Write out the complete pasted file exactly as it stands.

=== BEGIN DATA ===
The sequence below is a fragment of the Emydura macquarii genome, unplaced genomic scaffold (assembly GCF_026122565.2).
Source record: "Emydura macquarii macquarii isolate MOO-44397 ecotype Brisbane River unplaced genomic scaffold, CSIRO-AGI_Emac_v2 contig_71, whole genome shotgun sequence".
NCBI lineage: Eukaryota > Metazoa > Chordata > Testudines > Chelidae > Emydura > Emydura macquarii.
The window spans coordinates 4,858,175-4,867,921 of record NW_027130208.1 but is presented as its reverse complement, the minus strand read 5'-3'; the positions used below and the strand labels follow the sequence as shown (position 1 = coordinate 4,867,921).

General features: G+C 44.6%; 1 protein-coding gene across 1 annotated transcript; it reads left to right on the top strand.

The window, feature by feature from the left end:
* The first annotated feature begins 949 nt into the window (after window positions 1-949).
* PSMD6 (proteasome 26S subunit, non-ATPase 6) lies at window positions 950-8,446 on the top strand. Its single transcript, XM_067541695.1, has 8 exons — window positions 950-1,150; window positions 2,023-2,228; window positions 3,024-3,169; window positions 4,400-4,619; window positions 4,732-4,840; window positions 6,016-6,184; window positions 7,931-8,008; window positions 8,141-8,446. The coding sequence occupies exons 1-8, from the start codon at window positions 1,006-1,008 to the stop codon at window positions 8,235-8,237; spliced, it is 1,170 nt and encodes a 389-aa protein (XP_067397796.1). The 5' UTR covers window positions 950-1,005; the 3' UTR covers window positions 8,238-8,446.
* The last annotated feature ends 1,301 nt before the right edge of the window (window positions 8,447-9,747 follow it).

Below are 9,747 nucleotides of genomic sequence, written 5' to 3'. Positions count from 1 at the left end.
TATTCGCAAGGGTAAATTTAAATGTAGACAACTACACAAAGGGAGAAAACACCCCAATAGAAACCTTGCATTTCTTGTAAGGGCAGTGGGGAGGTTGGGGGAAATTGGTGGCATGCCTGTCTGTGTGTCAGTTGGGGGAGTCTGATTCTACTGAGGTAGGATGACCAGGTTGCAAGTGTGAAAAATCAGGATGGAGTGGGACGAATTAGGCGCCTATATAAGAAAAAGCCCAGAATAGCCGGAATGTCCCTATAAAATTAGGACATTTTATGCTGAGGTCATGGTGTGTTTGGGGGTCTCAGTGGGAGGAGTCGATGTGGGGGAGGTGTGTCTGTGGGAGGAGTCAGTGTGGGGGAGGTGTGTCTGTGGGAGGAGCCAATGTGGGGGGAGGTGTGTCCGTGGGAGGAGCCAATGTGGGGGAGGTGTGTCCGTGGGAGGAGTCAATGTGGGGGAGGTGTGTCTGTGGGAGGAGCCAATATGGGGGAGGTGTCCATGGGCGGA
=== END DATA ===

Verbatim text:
The sequence below is a fragment of the Emydura macquarii genome, unplaced genomic scaffold (assembly GCF_026122565.2).
Source record: "Emydura macquarii macquarii isolate MOO-44397 ecotype Brisbane River unplaced genomic scaffold, CSIRO-AGI_Emac_v2 contig_71, whole genome shotgun sequence".
NCBI lineage: Eukaryota > Metazoa > Chordata > Testudines > Chelidae > Emydura > Emydura macquarii.
The window spans coordinates 4,858,175-4,867,921 of record NW_027130208.1 but is presented as its reverse complement, the minus strand read 5'-3'; the positions used below and the strand labels follow the sequence as shown (position 1 = coordinate 4,867,921).

General features: G+C 44.6%; 1 protein-coding gene across 1 annotated transcript; it reads left to right on the top strand.

The window, feature by feature from the left end:
* The first annotated feature begins 949 nt into the window (after window positions 1-949).
* PSMD6 (proteasome 26S subunit, non-ATPase 6) lies at window positions 950-8,446 on the top strand. Its single transcript, XM_067541695.1, has 8 exons — window positions 950-1,150; window positions 2,023-2,228; window positions 3,024-3,169; window positions 4,400-4,619; window positions 4,732-4,840; window positions 6,016-6,184; window positions 7,931-8,008; window positions 8,141-8,446. The coding sequence occupies exons 1-8, from the start codon at window positions 1,006-1,008 to the stop codon at window positions 8,235-8,237; spliced, it is 1,170 nt and encodes a 389-aa protein (XP_067397796.1). The 5' UTR covers window positions 950-1,005; the 3' UTR covers window positions 8,238-8,446.
* The last annotated feature ends 1,301 nt before the right edge of the window (window positions 8,447-9,747 follow it).

Below are 9,747 nucleotides of genomic sequence, written 5' to 3'. Positions count from 1 at the left end.
TATTCGCAAGGGTAAATTTAAATGTAGACAACTACACAAAGGGAGAAAACACCCCAATAGAAACCTTGCATTTCTTGTAAGGGCAGTGGGGAGGTTGGGGGAAATTGGTGGCATGCCTGTCTGTGTGTCAGTTGGGGGAGTCTGATTCTACTGAGGTAGGATGACCAGGTTGCAAGTGTGAAAAATCAGGATGGAGTGGGACGAATTAGGCGCCTATATAAGAAAAAGCCCAGAATAGCCGGAATGTCCCTATAAAATTAGGACATTTTATGCTGAGGTCATGGTGTGTTTGGGGGTCTCAGTGGGAGGAGTCGATGTGGGGGAGGTGTGTCTGTGGGAGGAGTCAGTGTGGGGGAGGTGTGTCTGTGGGAGGAGCCAATGTGGGGGGAGGTGTGTCCGTGGGAGGAGCCAATGTGGGGGAGGTGTGTCCGTGGGAGGAGTCAATGTGGGGGAGGTGTGTCTGTGGGAGGAGCCAATATGGGGGAGGTGTCCATGGGCGGA